Why Too Much Efficiency Kills Your Creativity

Two Phases of Creativity

Creativity isn’t something that only “creatives” need. Anyone who creates useful ideas is always in high demand.

And in our services-dominated economy, we need to be creative to succeed.

  • Sharing a helpful idea during a work meeting
  • Making your pitch unique for a client
  • Creating “original” art
  • and so forth

Netflix is a great example of being competitively creative in today’s high-paced world.

In the early 2000s, Netflix was a struggling DVD-rental subscription service with little creativity. Netflix co-founder Reed Hastings tried to cut his losses by selling the business to Blockbuster, then a major video and game rental store. But Blockbuster declined.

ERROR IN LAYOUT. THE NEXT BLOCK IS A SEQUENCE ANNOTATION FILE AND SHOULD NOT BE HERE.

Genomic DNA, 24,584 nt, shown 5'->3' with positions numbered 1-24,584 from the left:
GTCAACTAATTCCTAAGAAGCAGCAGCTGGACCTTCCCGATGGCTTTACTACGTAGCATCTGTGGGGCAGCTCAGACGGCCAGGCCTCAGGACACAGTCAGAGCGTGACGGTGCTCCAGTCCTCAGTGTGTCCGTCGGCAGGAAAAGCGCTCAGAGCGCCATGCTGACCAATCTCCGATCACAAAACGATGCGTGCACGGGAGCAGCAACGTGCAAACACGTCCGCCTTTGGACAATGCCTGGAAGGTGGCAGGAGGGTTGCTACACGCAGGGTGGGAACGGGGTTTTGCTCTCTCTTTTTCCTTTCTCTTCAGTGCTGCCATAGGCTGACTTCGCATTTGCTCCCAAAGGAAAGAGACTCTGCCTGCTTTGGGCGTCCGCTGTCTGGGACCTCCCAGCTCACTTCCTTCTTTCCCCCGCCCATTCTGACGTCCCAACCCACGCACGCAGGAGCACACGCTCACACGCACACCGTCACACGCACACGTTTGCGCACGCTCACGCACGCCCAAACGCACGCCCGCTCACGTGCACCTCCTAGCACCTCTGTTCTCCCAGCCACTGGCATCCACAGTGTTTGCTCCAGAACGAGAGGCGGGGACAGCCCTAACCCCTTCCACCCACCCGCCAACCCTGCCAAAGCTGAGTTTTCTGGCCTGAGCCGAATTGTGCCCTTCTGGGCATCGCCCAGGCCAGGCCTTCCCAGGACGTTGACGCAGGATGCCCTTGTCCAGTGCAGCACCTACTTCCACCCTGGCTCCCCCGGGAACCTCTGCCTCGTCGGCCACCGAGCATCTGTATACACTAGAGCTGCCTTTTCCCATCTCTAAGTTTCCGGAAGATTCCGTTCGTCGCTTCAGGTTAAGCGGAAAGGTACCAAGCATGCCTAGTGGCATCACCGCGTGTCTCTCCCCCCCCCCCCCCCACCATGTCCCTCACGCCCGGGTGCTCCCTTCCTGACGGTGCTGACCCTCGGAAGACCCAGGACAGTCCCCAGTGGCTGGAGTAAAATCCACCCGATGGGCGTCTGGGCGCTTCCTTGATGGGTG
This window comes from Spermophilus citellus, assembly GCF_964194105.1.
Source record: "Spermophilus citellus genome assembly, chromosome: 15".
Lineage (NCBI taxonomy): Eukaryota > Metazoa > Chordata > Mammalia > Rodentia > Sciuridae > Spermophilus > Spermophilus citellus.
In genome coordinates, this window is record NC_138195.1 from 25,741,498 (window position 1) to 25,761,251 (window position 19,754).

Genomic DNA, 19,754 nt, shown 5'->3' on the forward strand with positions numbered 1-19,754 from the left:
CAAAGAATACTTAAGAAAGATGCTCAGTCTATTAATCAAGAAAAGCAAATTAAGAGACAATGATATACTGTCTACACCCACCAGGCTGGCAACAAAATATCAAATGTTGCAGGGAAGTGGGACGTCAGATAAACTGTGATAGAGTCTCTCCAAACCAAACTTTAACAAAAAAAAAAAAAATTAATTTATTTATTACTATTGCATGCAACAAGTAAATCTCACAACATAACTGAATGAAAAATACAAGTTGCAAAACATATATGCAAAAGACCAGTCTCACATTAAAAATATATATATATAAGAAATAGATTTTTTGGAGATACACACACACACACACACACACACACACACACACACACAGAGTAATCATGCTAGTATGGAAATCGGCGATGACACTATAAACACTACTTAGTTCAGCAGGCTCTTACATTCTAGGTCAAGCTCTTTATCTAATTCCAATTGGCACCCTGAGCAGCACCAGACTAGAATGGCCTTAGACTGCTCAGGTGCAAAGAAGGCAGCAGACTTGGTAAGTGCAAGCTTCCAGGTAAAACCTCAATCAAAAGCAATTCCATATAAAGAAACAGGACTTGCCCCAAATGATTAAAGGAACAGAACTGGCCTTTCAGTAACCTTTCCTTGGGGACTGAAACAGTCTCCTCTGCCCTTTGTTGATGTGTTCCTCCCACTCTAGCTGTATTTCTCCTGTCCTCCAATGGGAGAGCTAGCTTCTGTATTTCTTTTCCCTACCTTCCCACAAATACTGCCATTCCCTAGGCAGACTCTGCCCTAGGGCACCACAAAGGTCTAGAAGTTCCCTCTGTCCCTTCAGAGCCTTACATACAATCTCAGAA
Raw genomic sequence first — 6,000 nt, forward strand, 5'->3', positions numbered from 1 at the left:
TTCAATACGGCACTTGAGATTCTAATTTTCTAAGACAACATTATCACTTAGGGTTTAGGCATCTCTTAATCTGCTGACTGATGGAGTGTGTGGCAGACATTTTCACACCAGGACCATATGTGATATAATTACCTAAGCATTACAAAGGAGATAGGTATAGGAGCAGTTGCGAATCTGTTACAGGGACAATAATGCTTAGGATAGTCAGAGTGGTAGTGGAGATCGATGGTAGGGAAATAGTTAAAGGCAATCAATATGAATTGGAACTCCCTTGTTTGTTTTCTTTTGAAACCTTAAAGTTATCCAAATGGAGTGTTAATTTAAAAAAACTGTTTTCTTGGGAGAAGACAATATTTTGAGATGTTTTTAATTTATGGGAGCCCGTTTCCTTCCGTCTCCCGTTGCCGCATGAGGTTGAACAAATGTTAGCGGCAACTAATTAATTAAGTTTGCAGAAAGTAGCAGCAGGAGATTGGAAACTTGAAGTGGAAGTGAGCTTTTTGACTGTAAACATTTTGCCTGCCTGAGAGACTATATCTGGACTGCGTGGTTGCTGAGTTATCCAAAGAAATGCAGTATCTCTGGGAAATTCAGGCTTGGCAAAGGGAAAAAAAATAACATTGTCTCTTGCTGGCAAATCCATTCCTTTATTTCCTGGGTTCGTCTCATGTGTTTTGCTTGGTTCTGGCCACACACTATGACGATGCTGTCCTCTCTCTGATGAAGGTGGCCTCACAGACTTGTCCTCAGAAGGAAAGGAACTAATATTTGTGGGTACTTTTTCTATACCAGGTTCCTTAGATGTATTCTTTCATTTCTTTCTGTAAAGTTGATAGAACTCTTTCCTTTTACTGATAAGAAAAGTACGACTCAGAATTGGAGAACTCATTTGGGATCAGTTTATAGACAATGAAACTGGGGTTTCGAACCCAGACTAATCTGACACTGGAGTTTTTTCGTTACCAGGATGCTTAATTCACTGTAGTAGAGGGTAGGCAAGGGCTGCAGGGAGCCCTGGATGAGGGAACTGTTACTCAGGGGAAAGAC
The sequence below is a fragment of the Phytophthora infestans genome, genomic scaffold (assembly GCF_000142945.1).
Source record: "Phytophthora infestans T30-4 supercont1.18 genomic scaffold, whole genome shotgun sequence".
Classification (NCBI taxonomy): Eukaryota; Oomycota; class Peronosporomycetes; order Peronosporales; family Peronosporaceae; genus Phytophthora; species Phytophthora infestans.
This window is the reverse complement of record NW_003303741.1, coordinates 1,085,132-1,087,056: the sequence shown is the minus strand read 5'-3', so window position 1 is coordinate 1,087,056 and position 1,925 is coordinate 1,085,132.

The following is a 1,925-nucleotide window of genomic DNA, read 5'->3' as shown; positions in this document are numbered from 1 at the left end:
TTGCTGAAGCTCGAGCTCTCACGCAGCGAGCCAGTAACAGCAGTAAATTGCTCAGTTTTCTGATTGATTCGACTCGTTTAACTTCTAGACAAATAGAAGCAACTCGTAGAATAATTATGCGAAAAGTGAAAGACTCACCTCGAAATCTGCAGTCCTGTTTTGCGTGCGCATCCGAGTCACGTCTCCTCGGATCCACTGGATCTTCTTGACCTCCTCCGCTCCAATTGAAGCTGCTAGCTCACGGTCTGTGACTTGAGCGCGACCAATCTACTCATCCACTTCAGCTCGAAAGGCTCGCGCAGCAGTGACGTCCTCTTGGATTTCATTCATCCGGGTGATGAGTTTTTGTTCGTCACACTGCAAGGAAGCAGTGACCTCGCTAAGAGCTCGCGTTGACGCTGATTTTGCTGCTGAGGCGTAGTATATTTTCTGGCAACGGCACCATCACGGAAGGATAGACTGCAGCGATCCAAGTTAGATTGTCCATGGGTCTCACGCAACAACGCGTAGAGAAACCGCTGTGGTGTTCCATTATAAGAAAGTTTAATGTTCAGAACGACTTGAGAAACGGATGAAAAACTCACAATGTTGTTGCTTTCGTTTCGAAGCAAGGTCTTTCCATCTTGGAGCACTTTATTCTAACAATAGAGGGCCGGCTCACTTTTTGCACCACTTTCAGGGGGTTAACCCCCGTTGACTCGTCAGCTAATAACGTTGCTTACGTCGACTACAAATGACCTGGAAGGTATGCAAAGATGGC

With the country going through a recession, Hastings had to lay off 30% of his staff.

This forced him to rethink things. If Netflix were to survive, it had to be creative and think of new ideas. It wasn’t just about efficiency anymore. They had to do everything differently.

In an interview1Source: L.A. Times, Hastings looked back at some of Netflix’s low points. And he reflected:

“If you think of the last 300 years, we’ve had factories providing enormous economic value, and so a lot of our society has the factory as the model of the organization. Very top-down, very process, very efficient.

But it’s not the right way to run a creative organization. An organization that needs new ideas needs to be able to make mistakes.”

Nowadays, productivity books and blogs are everywhere (you’re reading one right now). This shows how much people want to live a productive lifestyle. But we can also overdo it.

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